5th November 2020
CEO Jane Powell reflects on an eventful few weeks surrounding International Stammering Awareness Day (ISAD) on the 22nd October.
This year's ISAD was an absolute blast. For those of you who managed to miss it (how in the world could that happen?), here is a summary.
Over the last weeks and months, our Web Editor Steven Halliday, along with volunteers Helen, Jon and Hannah, and staff at the creative agency VMLY&R, trawled through the entries of famous and notable people who stammer on Wikipedia, looking at the way their stammering was described.
They then set about changing all the negative descriptions they found to neutral ones.
In total, 183 entries were edited including those of Ed Sheeran, Emily Blunt, Lewis Carroll, Samuel L. Jackson and Charles Darwin. Read more about the campaign here.
A short video was created to show what we did, with a voiceover from our Patron Scroobius Pip (watch it below). The agency VMLY&R, the brainchild behind the campaign, then designed and created advertisements showing how the words were changed.
We reached out to several associations around the world including the Irish Stammering Association, the Canadian Stuttering Association, the National Stuttering Association in America, and the Australian Speak Easy Association, inviting them to be part of the campaign, and got a good response. As a result, the term 'stammer' was swapped with 'stutter' and our logos were replaced with theirs to create ads they could share in their countries, so that each campaign could remain local.
And so to the run-up to ISAD. We launched the campaign on the 13th October with our outdoor digital ads going up in shopping centres, bus stops and train stations across the UK and globally, and we pushed our campaign ads and video online up until ISAD on the 22nd.
At the same time we sent a press release to all the main news channels with our new Editorial Guidelines attached. These guidelines, endorsed by the Royal College of Speech & Language Therapists, set out how we want to see the language around stammering change, in the media and for anyone wanting to talk about it. This year we used the strapline 'It's how we talk' to encourage them to simply accept that this is how some people talk.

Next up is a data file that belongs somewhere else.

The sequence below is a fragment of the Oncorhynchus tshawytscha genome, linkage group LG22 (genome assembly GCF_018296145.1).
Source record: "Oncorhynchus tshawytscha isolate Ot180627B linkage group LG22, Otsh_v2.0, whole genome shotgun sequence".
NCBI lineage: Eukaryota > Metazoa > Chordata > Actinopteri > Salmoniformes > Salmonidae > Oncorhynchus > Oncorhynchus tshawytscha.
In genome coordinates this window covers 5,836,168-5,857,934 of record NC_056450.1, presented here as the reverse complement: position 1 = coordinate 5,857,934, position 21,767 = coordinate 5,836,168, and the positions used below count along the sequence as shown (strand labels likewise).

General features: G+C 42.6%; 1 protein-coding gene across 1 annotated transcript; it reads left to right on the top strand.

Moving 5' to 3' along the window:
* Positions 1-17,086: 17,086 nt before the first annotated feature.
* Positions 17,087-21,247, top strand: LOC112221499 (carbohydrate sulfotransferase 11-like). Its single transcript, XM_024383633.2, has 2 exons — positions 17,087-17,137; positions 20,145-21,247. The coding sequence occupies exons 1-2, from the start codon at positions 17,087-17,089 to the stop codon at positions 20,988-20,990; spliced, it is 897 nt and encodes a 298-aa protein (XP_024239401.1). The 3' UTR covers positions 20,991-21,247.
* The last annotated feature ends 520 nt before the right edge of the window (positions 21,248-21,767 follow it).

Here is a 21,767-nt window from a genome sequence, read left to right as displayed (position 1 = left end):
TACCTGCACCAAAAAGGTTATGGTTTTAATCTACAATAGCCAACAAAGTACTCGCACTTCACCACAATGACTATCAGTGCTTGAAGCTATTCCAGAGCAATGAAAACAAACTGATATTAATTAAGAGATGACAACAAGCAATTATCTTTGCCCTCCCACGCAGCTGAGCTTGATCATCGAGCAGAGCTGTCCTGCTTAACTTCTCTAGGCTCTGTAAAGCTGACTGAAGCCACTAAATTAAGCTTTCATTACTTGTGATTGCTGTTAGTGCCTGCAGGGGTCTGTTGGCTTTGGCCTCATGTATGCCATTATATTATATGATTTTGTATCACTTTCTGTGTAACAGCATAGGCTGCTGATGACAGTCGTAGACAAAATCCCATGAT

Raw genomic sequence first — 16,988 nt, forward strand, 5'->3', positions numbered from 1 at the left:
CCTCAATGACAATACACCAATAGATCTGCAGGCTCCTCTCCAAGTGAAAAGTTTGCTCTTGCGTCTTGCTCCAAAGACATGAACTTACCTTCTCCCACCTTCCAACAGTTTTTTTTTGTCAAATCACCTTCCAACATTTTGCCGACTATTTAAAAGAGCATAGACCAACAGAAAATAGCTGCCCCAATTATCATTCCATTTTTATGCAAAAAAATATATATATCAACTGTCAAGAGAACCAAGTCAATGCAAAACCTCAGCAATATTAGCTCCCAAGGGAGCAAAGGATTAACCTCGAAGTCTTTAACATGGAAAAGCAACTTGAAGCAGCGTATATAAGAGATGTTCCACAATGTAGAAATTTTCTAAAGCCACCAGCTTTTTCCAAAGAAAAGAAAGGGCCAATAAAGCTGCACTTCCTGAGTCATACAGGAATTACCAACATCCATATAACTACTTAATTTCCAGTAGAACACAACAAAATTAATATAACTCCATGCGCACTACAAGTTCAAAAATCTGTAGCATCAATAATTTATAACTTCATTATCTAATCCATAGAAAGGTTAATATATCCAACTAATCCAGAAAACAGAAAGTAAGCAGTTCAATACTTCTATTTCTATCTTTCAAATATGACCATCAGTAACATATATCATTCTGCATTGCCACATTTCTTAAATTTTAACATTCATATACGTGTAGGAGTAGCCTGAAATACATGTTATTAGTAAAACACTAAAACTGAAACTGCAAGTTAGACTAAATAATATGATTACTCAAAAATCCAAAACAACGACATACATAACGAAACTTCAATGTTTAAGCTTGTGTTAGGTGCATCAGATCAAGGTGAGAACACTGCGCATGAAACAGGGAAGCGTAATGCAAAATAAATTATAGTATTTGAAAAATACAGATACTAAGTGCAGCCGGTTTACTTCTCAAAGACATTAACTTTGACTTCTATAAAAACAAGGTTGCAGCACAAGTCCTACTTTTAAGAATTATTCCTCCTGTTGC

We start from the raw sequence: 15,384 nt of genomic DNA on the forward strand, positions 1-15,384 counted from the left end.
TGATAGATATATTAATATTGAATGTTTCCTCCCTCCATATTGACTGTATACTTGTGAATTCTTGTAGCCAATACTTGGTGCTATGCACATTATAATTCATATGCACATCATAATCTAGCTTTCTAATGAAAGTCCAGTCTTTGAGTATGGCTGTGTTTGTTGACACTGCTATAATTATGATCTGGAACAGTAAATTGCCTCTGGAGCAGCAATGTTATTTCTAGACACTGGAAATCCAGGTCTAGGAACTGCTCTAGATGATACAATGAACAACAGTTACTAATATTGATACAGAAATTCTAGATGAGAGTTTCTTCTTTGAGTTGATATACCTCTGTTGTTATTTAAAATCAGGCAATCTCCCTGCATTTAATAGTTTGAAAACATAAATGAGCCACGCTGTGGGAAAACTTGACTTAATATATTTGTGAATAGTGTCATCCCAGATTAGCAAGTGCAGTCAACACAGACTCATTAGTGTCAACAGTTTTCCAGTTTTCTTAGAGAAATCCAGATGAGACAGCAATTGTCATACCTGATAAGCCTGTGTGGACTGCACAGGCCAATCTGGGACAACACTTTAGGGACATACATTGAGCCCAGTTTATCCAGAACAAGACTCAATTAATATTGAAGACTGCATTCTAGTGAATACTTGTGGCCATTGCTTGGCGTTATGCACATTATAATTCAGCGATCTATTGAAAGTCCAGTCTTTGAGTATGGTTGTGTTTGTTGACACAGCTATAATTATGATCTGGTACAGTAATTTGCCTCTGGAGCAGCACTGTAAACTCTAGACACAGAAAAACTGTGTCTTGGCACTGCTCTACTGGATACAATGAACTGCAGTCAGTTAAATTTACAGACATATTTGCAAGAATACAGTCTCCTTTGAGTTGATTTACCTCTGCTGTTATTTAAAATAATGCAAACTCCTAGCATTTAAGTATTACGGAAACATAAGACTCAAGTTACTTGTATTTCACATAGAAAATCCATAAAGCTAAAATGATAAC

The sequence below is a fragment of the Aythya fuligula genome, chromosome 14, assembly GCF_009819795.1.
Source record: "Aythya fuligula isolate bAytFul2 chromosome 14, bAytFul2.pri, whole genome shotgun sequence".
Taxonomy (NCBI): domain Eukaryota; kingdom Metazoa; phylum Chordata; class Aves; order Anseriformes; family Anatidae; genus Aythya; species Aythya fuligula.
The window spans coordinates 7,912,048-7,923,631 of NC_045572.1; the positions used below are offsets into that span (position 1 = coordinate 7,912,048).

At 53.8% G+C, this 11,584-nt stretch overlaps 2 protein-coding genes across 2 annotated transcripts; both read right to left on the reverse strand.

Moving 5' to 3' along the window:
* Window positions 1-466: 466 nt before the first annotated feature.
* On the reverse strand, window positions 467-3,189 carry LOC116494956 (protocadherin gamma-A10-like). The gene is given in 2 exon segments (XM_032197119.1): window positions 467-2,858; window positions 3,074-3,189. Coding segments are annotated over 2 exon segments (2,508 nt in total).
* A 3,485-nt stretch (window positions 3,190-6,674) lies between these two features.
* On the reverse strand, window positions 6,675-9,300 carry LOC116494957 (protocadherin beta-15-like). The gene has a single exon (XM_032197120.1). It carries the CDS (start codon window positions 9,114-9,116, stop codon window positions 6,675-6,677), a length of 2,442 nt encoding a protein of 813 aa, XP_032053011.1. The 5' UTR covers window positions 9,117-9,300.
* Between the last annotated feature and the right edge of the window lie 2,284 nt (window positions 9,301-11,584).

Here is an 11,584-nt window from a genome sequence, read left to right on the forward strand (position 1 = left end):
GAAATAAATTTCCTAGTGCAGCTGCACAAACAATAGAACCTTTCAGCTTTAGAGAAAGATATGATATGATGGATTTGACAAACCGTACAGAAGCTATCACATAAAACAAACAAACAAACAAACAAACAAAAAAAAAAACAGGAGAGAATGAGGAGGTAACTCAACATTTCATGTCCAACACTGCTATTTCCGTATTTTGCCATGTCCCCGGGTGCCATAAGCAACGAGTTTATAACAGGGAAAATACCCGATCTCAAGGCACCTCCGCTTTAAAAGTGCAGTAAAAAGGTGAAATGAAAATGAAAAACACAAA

On the 21st, the day before ISAD, we organised an online event to coincide with the campaign. 'In Conversation with Margaret Drabble and David Mitchell', chaired by Tim Fell (Chair of Stamma), featured the bestselling authors — and Stamma Patrons — discussing the language around stammering and the way it has been depicted and used in our culture. You can watch the whole event below.
This intelligent three-way conversation was a wonderful insight into the current
@stammer campaign, how modern culture has influenced perception of the condition and a heartening boost for anyone impacted, particularly aspiring writers like myself.
On ISAD itself we put on a day of Zoom-based workshops and seminars for speech & language therapists, parents, and anyone working with, teaching, or employing people who stammer. You can watch the 'Working with, teaching and employing people who stammer' seminar here.
We rounded off a jam-packed day with the barnstorming 'The Big Event' on ISAD evening. The stellar line-up of panellists, including former Scotland rugby captain (and new Stamma Patron) Kelly Brown, Musharaf Asghar from Educating Yorkshire, Claire Norman (Stammerers Through University Consultancy), Patrick Campbell (Stammering Pride & Prejudice) and Lynne Mackie (Stamma Trustee), looked at how to change society's view of stammering. The event was admirably hosted by Naheem Bashir and Abed Ahmed. You can watch 'The Big Event' below.